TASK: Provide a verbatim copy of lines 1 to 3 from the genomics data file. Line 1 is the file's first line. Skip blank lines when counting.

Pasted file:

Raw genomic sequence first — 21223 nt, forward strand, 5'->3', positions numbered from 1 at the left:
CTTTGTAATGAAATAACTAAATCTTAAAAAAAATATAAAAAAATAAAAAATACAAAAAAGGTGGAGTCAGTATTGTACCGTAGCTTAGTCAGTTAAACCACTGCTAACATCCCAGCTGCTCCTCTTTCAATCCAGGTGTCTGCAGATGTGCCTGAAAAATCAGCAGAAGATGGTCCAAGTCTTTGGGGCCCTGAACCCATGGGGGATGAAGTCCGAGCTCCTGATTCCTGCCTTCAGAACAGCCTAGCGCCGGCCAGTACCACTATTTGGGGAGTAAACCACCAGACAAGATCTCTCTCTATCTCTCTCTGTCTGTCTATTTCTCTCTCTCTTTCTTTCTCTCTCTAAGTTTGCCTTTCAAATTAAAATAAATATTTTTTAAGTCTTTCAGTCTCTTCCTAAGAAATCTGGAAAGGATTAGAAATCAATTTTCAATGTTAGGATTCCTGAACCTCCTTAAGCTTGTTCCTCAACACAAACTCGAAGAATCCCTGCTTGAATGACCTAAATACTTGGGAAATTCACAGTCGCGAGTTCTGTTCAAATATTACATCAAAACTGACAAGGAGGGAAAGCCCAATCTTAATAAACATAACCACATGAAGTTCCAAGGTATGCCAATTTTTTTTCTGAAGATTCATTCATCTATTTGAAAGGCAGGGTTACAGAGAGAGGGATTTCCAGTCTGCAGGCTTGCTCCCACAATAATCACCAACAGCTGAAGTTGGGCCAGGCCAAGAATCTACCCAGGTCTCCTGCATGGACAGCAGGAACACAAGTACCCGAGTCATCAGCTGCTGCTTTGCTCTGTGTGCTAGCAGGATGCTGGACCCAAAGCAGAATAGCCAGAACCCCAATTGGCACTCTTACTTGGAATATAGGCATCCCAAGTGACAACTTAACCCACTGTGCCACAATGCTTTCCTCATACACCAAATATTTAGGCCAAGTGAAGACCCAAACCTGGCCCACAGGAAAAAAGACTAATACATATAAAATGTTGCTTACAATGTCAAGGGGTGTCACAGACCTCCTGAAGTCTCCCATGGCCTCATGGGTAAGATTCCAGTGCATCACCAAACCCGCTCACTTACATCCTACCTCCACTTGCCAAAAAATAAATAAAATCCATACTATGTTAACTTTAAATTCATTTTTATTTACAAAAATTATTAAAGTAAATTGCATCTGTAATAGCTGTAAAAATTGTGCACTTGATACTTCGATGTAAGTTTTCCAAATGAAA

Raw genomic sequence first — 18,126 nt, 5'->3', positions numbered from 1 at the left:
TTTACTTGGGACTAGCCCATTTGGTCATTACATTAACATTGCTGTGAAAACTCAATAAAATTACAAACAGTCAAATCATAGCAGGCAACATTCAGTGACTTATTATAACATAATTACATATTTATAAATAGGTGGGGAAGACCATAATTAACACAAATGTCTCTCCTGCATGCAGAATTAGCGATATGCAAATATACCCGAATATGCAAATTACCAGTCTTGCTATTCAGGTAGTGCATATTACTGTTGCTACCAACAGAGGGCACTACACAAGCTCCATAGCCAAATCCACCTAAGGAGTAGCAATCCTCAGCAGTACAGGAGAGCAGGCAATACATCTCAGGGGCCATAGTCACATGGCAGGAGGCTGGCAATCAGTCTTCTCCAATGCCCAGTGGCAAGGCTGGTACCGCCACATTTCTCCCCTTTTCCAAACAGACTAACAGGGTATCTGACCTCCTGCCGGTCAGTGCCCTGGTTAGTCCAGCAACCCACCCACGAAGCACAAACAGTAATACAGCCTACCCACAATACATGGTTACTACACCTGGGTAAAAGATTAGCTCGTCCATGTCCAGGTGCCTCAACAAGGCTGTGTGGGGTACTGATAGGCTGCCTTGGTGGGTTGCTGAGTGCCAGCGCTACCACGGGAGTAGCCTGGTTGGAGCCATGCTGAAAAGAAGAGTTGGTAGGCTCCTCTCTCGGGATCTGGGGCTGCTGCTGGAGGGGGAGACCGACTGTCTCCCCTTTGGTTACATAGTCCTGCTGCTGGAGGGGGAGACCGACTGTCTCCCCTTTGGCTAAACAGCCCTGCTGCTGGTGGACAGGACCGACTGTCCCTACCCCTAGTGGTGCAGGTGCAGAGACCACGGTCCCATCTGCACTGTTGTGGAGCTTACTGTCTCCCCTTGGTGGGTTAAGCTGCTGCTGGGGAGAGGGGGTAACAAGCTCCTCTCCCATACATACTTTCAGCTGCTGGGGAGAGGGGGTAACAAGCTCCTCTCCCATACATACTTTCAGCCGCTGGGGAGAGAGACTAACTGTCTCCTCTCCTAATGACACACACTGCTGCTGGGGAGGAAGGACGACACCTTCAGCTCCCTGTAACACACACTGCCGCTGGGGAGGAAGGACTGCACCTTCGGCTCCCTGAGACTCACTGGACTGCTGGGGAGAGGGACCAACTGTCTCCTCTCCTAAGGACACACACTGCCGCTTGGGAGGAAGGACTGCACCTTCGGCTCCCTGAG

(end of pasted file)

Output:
Raw genomic sequence first — 21223 nt, forward strand, 5'->3', positions numbered from 1 at the left:
CTTTGTAATGAAATAACTAAATCTTAAAAAAAATATAAAAAAATAAAAAATACAAAAAAGGTGGAGTCAGTATTGTACCGTAGCTTAGTCAGTTAAACCACTGCTAACATCCCAGCTGCTCCTCTTTCAATCCAGGTGTCTGCAGATGTGCCTGAAAAATCAGCAGAAGATGGTCCAAGTCTTTGGGGCCCTGAACCCATGGGGGATGAAGTCCGAGCTCCTGATTCCTGCCTTCAGAACAGCCTAGCGCCGGCCAGTACCACTATTTGGGGAGTAAACCACCAGACAAGATCTCTCTCTATCTCTCTCTGTCTGTCTATTTCTCTCTCTCTTTCTTTCTCTCTCTAAGTTTGCCTTTCAAATTAAAATAAATATTTTTTAAGTCTTTCAGTCTCTTCCTAAGAAATCTGGAAAGGATTAGAAATCAATTTTCAATGTTAGGATTCCTGAACCTCCTTAAGCTTGTTCCTCAACACAAACTCGAAGAATCCCTGCTTGAATGACCTAAATACTTGGGAAATTCACAGTCGCGAGTTCTGTTCAAATATTACATCAAAACTGACAAGGAGGGAAAGCCCAATCTTAATAAACATAACCACATGAAGTTCCAAGGTATGCCAATTTTTTTTCTGAAGATTCATTCATCTATTTGAAAGGCAGGGTTACAGAGAGAGGGATTTCCAGTCTGCAGGCTTGCTCCCACAATAATCACCAACAGCTGAAGTTGGGCCAGGCCAAGAATCTACCCAGGTCTCCTGCATGGACAGCAGGAACACAAGTACCCGAGTCATCAGCTGCTGCTTTGCTCTGTGTGCTAGCAGGATGCTGGACCCAAAGCAGAATAGCCAGAACCCCAATTGGCACTCTTACTTGGAATATAGGCATCCCAAGTGACAACTTAACCCACTGTGCCACAATGCTTTCCTCATACACCAAATATTTAGGCCAAGTGAAGACCCAAACCTGGCCCACAGGAAAAAAGACTAATACATATAAAATGTTGCTTACAATGTCAAGGGGTGTCACAGACCTCCTGAAGTCTCCCATGGCCTCATGGGTAAGATTCCAGTGCATCACCAAACCCGCTCACTTACATCCTACCTCCACTTGCCAAAAAATAAATAAAATCCATACTATGTTAACTTTAAATTCATTTTTATTTACAAAAATTATTAAAGTAAATTGCATCTGTAATAGCTGTAAAAATTGTGCACTTGATACTTCGATGTAAGTTTTCCAAATGAAA

Raw genomic sequence first — 18,126 nt, 5'->3', positions numbered from 1 at the left: